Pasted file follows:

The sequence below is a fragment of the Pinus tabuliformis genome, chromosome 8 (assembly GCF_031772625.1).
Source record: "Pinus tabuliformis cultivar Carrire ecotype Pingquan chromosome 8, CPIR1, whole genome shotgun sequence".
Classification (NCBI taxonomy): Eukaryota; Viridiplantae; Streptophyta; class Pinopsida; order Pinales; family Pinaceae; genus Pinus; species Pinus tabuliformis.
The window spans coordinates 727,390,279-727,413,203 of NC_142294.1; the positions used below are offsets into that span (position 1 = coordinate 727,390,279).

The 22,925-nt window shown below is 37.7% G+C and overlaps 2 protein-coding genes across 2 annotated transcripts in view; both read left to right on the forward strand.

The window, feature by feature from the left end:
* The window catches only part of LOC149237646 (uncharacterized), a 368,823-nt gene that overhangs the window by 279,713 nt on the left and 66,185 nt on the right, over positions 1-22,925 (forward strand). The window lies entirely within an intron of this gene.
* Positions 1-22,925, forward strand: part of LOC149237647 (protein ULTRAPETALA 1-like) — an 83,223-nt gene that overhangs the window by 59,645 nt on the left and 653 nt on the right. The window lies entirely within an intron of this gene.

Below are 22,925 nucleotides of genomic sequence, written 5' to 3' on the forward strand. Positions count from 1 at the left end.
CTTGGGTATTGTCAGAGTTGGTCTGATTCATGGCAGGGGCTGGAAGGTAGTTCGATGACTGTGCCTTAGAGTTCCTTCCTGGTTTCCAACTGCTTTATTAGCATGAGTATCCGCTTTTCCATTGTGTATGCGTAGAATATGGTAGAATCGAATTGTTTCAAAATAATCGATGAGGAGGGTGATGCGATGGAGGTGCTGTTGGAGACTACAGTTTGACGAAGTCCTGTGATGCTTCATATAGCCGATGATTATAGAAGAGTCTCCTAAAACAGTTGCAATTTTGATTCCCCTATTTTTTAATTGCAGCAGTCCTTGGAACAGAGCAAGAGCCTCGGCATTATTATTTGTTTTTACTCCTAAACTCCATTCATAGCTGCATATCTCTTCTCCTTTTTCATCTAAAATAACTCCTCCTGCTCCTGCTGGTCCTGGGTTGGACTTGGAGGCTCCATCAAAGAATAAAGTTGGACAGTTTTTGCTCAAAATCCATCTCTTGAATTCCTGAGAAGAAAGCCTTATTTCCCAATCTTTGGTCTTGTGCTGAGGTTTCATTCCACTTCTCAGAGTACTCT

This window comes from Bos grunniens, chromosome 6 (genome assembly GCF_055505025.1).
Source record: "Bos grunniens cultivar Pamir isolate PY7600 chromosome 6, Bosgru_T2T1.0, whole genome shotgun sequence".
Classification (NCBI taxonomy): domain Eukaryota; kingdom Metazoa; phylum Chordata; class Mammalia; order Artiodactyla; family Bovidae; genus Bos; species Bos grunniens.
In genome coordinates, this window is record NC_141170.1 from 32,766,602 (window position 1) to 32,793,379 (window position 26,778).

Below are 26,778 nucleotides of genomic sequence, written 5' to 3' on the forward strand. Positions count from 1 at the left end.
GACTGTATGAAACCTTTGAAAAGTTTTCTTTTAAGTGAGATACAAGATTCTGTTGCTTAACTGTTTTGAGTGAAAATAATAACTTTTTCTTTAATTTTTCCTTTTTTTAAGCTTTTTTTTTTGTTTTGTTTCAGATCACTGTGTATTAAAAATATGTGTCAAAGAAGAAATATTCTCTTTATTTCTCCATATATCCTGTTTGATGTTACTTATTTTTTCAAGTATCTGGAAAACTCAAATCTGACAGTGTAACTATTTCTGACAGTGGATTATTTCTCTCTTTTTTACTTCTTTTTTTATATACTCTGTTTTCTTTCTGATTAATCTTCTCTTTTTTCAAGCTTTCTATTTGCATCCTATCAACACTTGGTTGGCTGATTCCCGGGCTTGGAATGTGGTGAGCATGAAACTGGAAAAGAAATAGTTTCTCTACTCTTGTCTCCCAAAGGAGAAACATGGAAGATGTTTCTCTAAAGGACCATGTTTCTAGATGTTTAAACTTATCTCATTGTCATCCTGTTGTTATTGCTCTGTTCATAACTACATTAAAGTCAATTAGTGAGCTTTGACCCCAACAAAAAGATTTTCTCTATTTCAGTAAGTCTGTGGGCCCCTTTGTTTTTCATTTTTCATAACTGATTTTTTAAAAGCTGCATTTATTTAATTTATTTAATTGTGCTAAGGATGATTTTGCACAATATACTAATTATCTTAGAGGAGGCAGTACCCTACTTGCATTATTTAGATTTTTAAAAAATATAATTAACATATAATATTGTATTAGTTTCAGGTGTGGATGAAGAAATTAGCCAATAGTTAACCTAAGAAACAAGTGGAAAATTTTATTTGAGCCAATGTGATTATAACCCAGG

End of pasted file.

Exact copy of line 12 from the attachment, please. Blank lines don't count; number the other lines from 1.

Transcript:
Source record: "Bos grunniens cultivar Pamir isolate PY7600 chromosome 6, Bosgru_T2T1.0, whole genome shotgun sequence".